Foreign Policy Watch: India-Africa

India-Africa relations


From UPSC perspective, the following things are important :

Prelims level : India-Africa Forum Summit

Mains level : Paper 2- India's policy for African countries

The article deals with India’s strategy to deepen the ties with African nations and suggest a critical review of the implementation of India’s strategy.

Need for review of India’s foreign policy for Africa

  • Africa is considered a foreign policy priority by India.
  •  Even as the COVID-19 era began in March 2020, New Delhi took new initiatives to assist Africa through prompt despatch of medicines and later vaccines.
  • But now the policy implementation needs a critical review.

Four factors that explain need for a review of policy implementation

1) Declining trade

  • Declining trade: Bilateral trade valued at $55.9 billion in 2020-21, fell by $10.8 billion compared to 2019-20, and $15.5 billion compared to the peak year of 2014-15.
  • Decline in investment: India’s investments in Africa too saw a decrease from $3.2 billion in 2019-20 to $2.9 billion in 2020-21.
  • The composition of the India-Africa trade has not changed much over the two decades.
  • Mineral fuels and oils, (essentially crude oil) and pearls, precious or semi-precious stones are the top two imports accounting for over 77% of our imports from Africa.
  • India’s top five markets today are South Africa, Nigeria, Egypt, Kenya and Togo.
  • The countries from which India imports the most are South Africa, Nigeria, Egypt, Angola and Guinea.

2) Covid impact

  • COVID-19 has brought misery to Africa.
  • As on June 24, 2021, Africa registered 5.2 million infections and 1,37,855 deaths.
  • A recent World Health Organization survey revealed that 41 African countries had fewer than 2,000 working ventilators among them.
  • Despite these shortcomings, Africa has not done so badly.
  •  Sadly though, with much of the world caught up in coping with the novel coronavirus pandemic’s ill effects, flows of assistance and investment to Africa have decreased.
  • While China has successfully used the pandemic to expand its footprint by increasing the outflow of its vaccines.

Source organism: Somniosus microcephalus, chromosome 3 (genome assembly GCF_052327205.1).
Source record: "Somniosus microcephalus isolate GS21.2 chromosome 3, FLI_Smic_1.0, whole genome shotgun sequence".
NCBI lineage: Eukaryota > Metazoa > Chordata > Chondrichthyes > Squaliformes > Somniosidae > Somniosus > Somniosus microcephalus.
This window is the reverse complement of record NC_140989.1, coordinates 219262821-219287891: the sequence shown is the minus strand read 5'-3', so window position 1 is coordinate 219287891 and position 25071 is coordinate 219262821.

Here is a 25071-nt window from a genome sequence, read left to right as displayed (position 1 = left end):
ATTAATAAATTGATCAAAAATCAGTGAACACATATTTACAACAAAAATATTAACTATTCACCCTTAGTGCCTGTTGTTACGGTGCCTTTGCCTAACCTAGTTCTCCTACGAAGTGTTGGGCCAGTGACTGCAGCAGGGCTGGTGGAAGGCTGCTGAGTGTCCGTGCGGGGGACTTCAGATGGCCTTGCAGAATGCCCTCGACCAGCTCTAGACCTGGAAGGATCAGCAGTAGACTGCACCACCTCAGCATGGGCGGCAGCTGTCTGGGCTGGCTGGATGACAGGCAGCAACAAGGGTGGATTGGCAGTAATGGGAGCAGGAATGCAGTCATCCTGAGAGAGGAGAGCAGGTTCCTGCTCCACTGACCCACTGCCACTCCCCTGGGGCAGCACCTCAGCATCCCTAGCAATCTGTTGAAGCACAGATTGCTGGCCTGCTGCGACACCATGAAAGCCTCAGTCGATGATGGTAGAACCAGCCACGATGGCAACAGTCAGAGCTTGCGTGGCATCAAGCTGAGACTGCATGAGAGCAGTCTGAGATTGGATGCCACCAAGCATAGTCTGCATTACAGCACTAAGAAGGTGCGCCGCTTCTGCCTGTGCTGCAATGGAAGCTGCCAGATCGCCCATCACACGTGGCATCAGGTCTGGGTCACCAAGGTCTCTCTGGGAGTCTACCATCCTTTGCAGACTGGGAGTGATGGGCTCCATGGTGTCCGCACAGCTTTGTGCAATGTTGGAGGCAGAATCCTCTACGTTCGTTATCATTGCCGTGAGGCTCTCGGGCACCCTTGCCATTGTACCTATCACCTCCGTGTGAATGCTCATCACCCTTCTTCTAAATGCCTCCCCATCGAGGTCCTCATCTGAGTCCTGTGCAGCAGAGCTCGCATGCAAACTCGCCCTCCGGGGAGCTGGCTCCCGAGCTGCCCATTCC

• Unfortunately India’s ‘vax diplomacy’ has suffered a setback. 

3) Global competition for influence

  • Africa experienced a sharpened international competition, known as ‘the third scramble’, in the first two decades of the 21st century.
  • A dozen nations from the Americas, Europe and Asia have striven to assist Africa in resolving the continent’s political and social challenge.
  • These nations, in turn, stand to benefit from Africa’s markets, minerals, hydrocarbons and oceanic resources, and thereby to expand their geopolitical influence.

4) Geopolitical tensions in Asia

  • Geopolitical tensions in Asia and the imperative to consolidate its position in the Indo-Pacific region have compelled New Delhi to concentrate on its ties with the United Kingdom, the EU, and the Quad powers, particularly the U.S.
  • Consequently, the attention normally paid to Africa lost out.
  • This must now change.

Way forward for India-Africa relation

  • For mutual benefit, Africa and India should remain optimally engaged.
  • The third India-Africa Forum Summit was held in 2015.
  • The fourth summit, pending since last year, should be held as soon as possible, even if in a virtual format.
  • Fresh financial resources for grants and concessional loans to Africa must be allocated, as previous allocations stand almost fully exhausted.
  • The promotion of economic relations demands a higher priority.
  • Industry representatives should be consulted about their grievances and challenges in the COVID-19 era.
  • To impart a 21st-century complexion to the partnership, developing and deepening collaborations in health, space and digital technologies is essential.
  • India should continue its role in peacekeeping in Africa, in lending support to African counter-terrorism operations, and contributing to African institutions through training and capacity-enhancing assistance.
  • To overcome the China challenge in Africa, increased cooperation between India and its international allies, rates priority.
  • The recent India-EU Summit has identified Africa as a region where a partnership-based approach will be followed.
  •  When the first in-person summit of the Quad powers is held in Washington, a robust partnership plan for Africa should be announced. 


India should review the policy implementation and make changes in line with the changing geopolitical realities.

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